Tough little baby telepath who’s seen and overheard far too many things in his life, who’s cornered into helping fellow mutant Det. Erik Lehnsherr solve…
It takes Charles almost two weeks to realize that Lehnsherr’s attracted to him, which just makes it that much more of a shock when he figures it out.
It’s not as though people have exactly been throwing themselves at Charles - a scrawny teenage mutant geek is nobody’s idea of a real catch - but he does have some experience, enough that he knows what it’s like when somebody finds him appealing that way. It’s the kind of thought that people don’t really hide; between the strength of the thought and the awareness that it’s about him, it’s practically impossible for Charles not to pick up, even if he’s mostly trying to give people their privacy. And there are times Charles would rather not know, whether it’s a girl he thinks of as his best friend or a random stranger on the train.
But Lehnsherr - Charles doesn’t know if he’s more talented than Charles had expected at shielding, or if he’s just very skilled at compartmentalization, but either way, Charles is stunned by the discovery. This is probably why he reacts the way he does.
It’s not a big thought, anyway, just a tiny passing one. It’s early in the morning, and they’re sitting in Lehnsherr’s car, and as always he’s refused to put the heat on. Charles has his hands wrapped around his styrofoam cup of coffee, and he’s just taken a long swallow, and when he lowers the cup Lehnsherr is looking at him, and he catches it, the brief whisper of Lehnsherr’s musings about Charles’s mouth.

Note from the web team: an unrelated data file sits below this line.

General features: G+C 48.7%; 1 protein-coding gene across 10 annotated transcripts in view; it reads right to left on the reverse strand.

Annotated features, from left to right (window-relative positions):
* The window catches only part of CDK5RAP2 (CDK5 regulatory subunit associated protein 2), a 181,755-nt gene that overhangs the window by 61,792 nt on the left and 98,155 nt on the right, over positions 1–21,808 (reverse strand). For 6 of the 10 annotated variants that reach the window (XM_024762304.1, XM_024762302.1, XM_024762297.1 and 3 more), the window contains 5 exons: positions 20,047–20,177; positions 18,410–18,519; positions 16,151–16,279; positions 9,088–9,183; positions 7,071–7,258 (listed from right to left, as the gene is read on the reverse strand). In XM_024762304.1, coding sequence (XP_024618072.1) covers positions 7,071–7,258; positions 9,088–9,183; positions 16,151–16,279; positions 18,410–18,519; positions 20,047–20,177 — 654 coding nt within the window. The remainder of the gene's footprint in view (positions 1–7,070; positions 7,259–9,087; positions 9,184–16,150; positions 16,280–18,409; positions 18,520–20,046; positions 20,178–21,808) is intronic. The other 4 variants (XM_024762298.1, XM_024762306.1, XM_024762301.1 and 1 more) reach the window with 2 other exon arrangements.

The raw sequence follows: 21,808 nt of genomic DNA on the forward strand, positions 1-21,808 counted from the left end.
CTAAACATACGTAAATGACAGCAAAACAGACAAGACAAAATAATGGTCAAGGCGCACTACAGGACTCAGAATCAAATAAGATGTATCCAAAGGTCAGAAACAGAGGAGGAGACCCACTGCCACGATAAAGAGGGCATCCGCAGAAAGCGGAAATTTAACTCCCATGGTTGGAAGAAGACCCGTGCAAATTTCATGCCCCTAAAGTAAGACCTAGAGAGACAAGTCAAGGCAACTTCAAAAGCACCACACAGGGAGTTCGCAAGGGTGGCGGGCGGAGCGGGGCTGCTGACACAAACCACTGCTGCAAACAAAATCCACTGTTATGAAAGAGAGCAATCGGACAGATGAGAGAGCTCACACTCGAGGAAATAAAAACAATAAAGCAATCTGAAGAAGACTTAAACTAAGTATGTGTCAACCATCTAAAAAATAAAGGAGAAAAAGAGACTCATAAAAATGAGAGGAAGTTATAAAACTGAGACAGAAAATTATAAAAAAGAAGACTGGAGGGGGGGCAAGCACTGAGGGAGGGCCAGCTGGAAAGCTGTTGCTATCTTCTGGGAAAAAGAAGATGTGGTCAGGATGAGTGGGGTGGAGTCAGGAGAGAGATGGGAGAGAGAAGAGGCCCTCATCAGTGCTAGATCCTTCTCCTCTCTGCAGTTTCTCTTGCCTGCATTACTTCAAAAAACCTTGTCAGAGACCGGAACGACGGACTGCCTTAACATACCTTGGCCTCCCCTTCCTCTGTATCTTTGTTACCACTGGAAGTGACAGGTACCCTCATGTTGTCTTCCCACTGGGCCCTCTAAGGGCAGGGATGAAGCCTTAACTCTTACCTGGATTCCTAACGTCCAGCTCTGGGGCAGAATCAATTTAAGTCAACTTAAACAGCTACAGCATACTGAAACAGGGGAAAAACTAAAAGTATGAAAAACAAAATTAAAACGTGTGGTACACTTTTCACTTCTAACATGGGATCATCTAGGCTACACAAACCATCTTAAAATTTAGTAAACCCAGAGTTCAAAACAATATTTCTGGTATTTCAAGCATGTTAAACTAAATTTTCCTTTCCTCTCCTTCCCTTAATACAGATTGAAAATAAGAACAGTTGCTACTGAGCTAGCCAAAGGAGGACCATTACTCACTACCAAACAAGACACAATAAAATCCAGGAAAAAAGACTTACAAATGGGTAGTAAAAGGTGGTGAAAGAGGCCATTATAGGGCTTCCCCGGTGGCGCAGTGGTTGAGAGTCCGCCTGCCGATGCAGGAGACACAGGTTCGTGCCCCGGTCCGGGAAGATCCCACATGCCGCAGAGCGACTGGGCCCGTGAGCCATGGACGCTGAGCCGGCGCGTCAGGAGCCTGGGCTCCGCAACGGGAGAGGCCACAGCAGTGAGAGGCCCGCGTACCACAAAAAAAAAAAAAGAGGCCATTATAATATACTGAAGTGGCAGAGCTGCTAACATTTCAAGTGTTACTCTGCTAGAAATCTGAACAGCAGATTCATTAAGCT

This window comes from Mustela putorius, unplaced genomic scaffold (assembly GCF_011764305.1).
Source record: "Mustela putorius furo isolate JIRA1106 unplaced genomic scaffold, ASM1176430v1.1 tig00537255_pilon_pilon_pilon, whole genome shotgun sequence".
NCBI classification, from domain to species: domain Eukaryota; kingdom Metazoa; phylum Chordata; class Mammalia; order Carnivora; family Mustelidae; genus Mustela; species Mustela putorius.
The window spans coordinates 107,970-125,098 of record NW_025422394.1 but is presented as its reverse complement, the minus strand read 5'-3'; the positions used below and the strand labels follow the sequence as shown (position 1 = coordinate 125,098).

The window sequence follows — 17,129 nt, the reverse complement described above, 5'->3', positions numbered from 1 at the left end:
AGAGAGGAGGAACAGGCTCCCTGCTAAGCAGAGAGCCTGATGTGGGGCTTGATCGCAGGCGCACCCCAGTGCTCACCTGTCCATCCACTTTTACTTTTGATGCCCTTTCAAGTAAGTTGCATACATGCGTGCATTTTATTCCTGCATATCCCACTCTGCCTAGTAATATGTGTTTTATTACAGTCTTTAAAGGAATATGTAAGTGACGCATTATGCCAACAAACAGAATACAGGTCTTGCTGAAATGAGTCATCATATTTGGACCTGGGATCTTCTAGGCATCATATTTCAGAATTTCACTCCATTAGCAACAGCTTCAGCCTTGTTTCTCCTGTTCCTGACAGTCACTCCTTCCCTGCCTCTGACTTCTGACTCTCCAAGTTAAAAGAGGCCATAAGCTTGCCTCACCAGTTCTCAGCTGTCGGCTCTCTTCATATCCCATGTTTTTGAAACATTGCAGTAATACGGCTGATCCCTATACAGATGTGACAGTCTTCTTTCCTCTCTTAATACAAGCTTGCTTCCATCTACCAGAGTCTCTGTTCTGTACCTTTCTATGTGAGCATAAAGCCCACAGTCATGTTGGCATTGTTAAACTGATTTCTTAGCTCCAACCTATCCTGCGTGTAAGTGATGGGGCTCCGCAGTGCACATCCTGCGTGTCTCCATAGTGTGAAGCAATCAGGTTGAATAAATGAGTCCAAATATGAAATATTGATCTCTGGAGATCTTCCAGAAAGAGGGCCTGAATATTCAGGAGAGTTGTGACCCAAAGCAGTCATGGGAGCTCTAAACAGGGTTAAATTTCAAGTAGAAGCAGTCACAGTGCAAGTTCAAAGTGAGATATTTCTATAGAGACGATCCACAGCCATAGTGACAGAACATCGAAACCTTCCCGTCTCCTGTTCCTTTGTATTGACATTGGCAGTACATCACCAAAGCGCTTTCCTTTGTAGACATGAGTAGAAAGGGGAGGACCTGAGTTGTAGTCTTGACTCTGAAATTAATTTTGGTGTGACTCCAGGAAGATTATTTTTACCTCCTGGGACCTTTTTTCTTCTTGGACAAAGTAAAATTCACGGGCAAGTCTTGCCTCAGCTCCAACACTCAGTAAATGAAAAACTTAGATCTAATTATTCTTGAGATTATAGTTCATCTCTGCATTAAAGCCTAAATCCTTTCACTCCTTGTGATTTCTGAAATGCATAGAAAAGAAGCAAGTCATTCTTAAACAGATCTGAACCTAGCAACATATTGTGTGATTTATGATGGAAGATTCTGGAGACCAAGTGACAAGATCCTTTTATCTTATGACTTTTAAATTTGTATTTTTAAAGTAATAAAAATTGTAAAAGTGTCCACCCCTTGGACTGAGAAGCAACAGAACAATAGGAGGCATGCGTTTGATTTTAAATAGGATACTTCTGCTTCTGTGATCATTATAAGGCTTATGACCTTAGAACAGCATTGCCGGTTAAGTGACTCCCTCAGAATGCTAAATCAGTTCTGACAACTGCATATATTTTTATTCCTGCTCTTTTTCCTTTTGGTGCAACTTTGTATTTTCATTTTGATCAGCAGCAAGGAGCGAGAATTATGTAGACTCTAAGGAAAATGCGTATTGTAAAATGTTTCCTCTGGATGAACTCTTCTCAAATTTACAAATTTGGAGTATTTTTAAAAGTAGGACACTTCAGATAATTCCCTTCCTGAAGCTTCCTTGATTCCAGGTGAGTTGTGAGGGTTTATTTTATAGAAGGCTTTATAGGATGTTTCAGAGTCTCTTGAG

What gets Charles is that he can tell it’s not a new thought. It’s familiar, smooth around the edges like it’s been handled regularly. That’s what makes Charles react the way he does, gasping and very nearly dropping his coffee into his own lap.
“If you burn yourself, we’re not leaving the stakeout to take you to the hospital,” Lehnsherr says, tone scalding as the coffee Charles has nearly spilled everywhere.
Charles ignores Lehnsherr’s irascibility with the ease of nearly a month’s practice. He watches, instead, as that thought—red, gorgeous, soft, want-to-touch-kiss-fuck—slides away like a bubble in oil, subsumed in the straight-ahead thrum of Lehnsherr’s thoughts on the case. If he wants to, he can trace the fine spiderwebs of association from that thought to the images behind it (Charles talking, Charles smiling, Charles frowning, Charles half-asleep and breathing softly), to the memory of the first time Lehnsherr had focused on Charles’s mouth as a thing to be desired, to the more complicated interplay of sense-memory and imagination and id-driven want that creates anticipation.
That way lies madness, though, Charles is pretty sure. Lehnsherr seems the sort of person who desires only in safe, secret spaces. Charles and their partnership are neither safe nor private. And—Charles is absolutely convinced of this—Lehnsherr would not take kindly to having his mind read with the same disregard for privacy rights he tells Charles to show to the suspects they follow.